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Policies & Politics

Costco Expands Sustainable Seafood Policy – Sales of 12 'Red-List' Fish Will Cease

Last August, Planetsave reported on voluntary changes made by maga-wholesaler Costco to its seafood procurement practices. Most notably, in response to a letter from concerned share-holders, Costco ceased the sale of seven types of fish currently at risk of collapsing from over-fishing (the Atlantic cod, Atlantic halibut, Chilean sea bass, orange roughy, shark, swordfish, and bluefin tuna).

Costco also pledged to begin compliance with two separate Aquaculture Dialogues (for salmon and shrimp) and to partner with the World Wildlife Fund to monitor compliance with these Dialogues by other countries (such as Thailand).

Fish in the Faroe Islands: Orange roughy, Hoplostethus atlanticus, Faroese stamp issued: 7 Feb 1994 Artist: Astrid Andreasen

While most applauded the move, many also complained that the changes did not go far enough. Costco still sold other species that were on the IUCN’s red list; their changes stopped short of a comprehensive, sustainable seafood policy.

But now, in what is being hailed as a victory for the world’s oceans (and thanks in part to a national campaign by Greenpeace), Costco has expanded its list of no-sell fish to 12 red-listed categories/species. The five add-ons are: monkfish, redfish, Greenland halibut, grouper, and all rays and skates.  The board of directors at Costco announced these additional fish in a recent, 3-page policy statement, which also clarifies the no-sell policy. To wit:  “We will not resume sales unless our sources are certified as sustainable by the Marine Stewardship Council (MSC).” The company will also disclose the identity of any certifying organization.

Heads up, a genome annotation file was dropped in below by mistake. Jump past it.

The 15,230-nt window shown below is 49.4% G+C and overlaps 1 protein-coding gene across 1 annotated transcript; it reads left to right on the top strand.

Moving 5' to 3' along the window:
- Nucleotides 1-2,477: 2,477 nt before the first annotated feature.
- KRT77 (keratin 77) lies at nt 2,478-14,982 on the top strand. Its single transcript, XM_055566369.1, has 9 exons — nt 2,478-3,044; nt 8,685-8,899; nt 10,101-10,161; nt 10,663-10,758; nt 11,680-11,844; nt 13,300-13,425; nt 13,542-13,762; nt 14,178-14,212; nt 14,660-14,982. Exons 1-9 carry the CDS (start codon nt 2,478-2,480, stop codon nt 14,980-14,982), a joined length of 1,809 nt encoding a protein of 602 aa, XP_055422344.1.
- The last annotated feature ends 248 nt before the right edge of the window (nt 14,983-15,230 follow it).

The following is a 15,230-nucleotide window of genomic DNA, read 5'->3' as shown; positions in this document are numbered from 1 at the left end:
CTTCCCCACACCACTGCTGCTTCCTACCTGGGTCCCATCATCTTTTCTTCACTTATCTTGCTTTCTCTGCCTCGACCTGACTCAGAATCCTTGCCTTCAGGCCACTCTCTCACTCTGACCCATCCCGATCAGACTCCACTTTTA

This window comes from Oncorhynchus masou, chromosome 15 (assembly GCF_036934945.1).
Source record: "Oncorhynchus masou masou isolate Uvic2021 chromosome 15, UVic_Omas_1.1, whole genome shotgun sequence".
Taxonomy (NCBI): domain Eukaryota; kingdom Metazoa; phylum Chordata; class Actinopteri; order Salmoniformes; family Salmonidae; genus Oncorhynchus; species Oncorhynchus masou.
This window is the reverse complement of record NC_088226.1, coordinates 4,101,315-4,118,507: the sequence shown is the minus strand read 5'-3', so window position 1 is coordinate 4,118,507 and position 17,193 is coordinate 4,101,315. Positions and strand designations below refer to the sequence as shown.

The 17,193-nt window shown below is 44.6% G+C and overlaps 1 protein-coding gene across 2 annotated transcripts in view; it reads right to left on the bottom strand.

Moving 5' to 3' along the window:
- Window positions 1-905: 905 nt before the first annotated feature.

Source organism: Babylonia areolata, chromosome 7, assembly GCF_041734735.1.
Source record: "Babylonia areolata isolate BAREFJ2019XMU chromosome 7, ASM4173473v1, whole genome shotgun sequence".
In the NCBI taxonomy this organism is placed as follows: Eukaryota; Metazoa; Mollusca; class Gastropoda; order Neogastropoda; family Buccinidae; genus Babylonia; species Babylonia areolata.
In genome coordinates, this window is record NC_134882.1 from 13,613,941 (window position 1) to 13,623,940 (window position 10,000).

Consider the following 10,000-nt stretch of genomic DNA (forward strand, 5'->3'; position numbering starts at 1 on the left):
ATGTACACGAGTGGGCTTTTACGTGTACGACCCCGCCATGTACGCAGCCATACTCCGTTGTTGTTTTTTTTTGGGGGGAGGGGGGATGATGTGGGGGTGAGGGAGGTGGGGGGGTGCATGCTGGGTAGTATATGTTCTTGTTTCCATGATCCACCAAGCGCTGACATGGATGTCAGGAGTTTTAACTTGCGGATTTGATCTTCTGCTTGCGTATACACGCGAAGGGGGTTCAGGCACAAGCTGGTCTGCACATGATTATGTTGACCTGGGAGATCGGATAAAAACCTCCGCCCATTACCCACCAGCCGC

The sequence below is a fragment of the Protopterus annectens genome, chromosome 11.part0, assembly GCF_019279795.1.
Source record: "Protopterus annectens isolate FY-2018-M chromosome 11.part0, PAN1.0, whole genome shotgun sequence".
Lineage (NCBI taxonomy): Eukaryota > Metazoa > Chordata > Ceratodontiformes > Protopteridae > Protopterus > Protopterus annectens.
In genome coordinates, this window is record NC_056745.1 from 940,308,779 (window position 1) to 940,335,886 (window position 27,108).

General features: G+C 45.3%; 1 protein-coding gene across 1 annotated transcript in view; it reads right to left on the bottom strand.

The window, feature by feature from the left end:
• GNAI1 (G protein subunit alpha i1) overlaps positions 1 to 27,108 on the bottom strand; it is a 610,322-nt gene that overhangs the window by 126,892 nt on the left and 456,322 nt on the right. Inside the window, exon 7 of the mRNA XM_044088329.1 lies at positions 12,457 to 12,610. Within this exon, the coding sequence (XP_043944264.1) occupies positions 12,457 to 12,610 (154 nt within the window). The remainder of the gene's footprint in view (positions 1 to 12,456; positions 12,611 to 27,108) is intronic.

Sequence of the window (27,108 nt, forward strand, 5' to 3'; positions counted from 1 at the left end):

NOAA agent counting confiscated shark fins. Shark fishing in particular has seen a six-fold increase since 1950, and many sharks are simply "finned" (their dorsal fins are cut off) and then are thrown back into the water.

And, in continuation of changes it began last summer, Costco will improve its aquaculture best practices (“advancing industry performance through monitoring, control and surveillance” {MCS}) as it continues its commitment to farmed salmon and other fish.

Costco will also take on a global leadership role in developing a sustainable tuna industry. In this regard, Costco seeks to conform its fresh and frozen tuna procurement practices to guidelines set forth by the International Seafood Sustainability Foundation (ISSF), a private advocacy entity, whose mission is “to undertake science-based initiatives for the long-term conservation and sustainable use of tuna stocks, reducing bycatch [unintended fish catches] and promoting ecosystem health.”

Quoting again from the company’s policy statement:  “Moving forward, we expect to carefully examine whether there are other species that we should cease to sell because of a consensus around documented concerns that the species are at great risk.  Presently we are working with WWF to identify sustainable fisheries for certain species that have been identified as at risk in certain respects.  Those efforts may lead to us to cease sales of additional species.”

This policy progress on behalf of Costco’s corporate leadership comes as very welcome news to the hundreds of thousands of seafood consumers who voiced their concern to Costco. Although it is not an  “official”, full sustainability policy change, it is significant progress, and we hope that this decision to adopt a more comprehensive, compliant, and sustainable seafood policy will serve as a market-force role model to other large, seafood suppliers and vendors.

To learn more about Costco’s tuna and tilapia procurement practices, read the February 2011 policy statement: Seafood & Sustainability.

50% of the seafood consumed by Americans comes from supermarkets and other large volume vendors, accounting for 16 billion in annual sales of fish and other seafood products (including shellfish, dried seaweed, fish sauces, etc.).

Source: UN Food and Agriculture Organization (FAO), and a 2006 Science Magazine report on over-fishing.


Moving
forward, we expect to carefully examine whether there are other
species that we should cease to sell because of a consensus around
documented concerns that the species are at great risk.  Presently
we are working with WWF (see below) to identify sustainable
fisheries for certain species that have been identified as at risk in
certain respects.  Those efforts may lead to us to cease sales of
additional species.



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